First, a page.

I’ve been thinking a lot about IBUs. It all started quite innocently. I was recently bellied up to the bar at my local pub, as I’m known to do, and I couldn’t help but overhear a group of young men perusing the admittedly impressive list of libations scrawled onto the chalkboard in front of them, discussing their options and the various characteristics of each beer. Style. ABV. Locality. Rarity — a litany of qualifiers and descriptors that would make a NASA scientist blush.
“Oh nice, that’s the new one from Vermont.”
“I had a great version of a doppelbock the other night. I want to try this one too.”
“I have to get back to the kids by 5 p.m. I need to keep the ABV down.”
I’m clearly paraphrasing here, but it’s a conversation that I have, with my friends or by myself, quite frequently. A healthy and vigorous discourse about your beer choices is encouraged, and this author won’t hear another word about it.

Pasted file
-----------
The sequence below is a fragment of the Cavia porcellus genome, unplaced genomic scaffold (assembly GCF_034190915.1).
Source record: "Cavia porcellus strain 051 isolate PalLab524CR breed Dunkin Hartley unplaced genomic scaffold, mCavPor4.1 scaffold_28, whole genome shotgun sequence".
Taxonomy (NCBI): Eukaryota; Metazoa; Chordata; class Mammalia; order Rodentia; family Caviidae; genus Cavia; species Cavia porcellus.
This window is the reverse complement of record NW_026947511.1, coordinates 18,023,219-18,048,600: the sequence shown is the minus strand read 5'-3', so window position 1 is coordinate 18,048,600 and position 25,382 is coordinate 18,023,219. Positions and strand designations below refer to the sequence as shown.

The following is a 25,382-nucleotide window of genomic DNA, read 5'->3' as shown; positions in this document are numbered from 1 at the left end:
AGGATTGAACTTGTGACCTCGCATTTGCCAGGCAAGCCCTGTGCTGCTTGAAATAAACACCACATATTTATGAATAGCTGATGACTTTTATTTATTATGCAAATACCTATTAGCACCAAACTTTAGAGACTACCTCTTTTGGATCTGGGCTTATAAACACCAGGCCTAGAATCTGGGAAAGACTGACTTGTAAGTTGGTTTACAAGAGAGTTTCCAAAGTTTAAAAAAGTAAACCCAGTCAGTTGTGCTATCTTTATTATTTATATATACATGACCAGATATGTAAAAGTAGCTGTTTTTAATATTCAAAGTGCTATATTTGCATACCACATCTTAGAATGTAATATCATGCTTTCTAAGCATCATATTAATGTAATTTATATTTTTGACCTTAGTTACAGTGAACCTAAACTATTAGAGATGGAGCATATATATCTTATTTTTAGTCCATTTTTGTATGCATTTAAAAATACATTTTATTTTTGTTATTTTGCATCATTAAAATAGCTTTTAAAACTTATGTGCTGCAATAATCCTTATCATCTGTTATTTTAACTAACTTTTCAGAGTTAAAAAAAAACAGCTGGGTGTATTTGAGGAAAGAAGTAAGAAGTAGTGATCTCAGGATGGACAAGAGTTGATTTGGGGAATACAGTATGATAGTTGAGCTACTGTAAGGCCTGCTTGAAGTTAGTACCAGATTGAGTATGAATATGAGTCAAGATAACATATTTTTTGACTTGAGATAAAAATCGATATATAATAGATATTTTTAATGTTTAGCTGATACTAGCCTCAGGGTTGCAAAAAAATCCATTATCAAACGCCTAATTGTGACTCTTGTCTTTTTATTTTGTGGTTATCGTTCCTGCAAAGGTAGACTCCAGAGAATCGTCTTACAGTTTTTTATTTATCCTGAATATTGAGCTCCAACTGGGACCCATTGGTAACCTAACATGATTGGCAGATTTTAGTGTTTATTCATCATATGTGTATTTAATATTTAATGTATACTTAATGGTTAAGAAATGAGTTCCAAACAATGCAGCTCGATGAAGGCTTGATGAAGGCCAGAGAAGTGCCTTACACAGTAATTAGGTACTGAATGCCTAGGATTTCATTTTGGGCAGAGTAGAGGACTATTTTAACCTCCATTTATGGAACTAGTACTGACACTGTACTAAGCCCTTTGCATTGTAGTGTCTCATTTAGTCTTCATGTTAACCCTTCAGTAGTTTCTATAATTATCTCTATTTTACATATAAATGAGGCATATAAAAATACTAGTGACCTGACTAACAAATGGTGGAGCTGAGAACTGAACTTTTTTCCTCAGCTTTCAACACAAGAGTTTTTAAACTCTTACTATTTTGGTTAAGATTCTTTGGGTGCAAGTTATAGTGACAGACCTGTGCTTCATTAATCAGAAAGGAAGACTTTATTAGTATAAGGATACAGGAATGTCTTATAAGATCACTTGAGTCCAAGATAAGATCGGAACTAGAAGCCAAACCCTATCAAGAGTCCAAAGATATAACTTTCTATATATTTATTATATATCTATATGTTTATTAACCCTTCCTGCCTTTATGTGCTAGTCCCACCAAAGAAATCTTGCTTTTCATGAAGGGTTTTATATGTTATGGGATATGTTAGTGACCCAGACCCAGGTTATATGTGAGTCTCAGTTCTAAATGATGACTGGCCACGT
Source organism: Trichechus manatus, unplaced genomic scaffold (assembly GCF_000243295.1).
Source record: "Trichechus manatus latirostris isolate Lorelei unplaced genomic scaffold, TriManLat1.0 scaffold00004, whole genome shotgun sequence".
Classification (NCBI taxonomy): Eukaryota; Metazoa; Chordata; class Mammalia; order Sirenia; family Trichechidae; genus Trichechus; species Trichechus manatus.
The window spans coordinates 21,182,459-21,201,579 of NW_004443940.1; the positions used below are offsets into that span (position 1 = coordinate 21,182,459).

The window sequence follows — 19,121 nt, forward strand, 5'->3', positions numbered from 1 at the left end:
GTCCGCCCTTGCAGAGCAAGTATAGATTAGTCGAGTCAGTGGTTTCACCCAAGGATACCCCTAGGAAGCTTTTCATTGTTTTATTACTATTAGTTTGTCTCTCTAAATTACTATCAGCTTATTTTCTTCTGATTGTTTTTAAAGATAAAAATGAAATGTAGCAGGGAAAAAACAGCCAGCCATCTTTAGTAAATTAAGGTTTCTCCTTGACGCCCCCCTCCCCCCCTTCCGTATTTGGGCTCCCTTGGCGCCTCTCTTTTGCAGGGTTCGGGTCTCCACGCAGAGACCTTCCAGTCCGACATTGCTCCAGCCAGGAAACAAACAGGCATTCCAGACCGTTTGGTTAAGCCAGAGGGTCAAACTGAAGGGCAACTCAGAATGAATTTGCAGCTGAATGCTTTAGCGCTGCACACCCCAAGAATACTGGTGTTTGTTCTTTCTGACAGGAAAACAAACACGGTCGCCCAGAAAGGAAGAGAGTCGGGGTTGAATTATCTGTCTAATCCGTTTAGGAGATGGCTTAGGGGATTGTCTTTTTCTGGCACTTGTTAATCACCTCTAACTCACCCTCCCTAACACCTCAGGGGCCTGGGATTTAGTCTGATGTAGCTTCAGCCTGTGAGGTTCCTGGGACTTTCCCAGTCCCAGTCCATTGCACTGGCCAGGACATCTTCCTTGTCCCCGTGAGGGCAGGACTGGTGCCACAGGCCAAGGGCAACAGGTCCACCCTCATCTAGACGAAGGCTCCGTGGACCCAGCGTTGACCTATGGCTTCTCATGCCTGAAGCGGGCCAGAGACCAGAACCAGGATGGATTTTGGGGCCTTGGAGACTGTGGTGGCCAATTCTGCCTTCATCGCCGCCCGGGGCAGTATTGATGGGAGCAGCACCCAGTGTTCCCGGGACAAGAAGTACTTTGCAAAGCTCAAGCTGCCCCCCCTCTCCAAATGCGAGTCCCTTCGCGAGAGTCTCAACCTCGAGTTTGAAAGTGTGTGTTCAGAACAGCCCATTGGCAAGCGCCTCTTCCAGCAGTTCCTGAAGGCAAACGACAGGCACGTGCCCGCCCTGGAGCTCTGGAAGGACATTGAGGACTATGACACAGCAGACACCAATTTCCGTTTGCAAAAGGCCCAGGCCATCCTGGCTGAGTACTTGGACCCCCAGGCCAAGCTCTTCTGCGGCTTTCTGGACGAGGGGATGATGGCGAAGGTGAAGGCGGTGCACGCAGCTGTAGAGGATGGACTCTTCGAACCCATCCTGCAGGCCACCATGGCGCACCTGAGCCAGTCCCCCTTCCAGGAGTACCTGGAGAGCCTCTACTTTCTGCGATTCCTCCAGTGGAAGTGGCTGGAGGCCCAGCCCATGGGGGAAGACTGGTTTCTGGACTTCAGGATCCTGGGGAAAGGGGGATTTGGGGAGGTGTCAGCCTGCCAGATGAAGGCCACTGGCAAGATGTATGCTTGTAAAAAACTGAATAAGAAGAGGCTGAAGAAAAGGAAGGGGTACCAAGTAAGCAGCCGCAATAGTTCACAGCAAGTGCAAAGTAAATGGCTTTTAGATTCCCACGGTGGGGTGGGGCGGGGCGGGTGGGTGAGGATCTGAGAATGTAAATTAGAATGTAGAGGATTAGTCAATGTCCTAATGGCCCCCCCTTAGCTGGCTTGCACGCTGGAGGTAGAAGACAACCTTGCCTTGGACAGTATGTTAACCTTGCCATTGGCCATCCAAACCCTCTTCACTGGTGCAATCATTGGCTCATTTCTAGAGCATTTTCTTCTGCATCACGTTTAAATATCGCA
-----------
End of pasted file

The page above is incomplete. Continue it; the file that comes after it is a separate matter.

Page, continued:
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But this would be a very boring article if I hadn’t skipped one major detail about their conversation that, honestly, irked me a bit.
They finished almost every one of those sentences I just mentioned with a withering and patronizing assessment of each beer’s “pitiful” number of IBUs. The red ale didn’t have enough IBUs. The stout didn’t have enough IBUs. The IPAs — THE IPAs for heaven’s sake — didn’t have enough IBUs.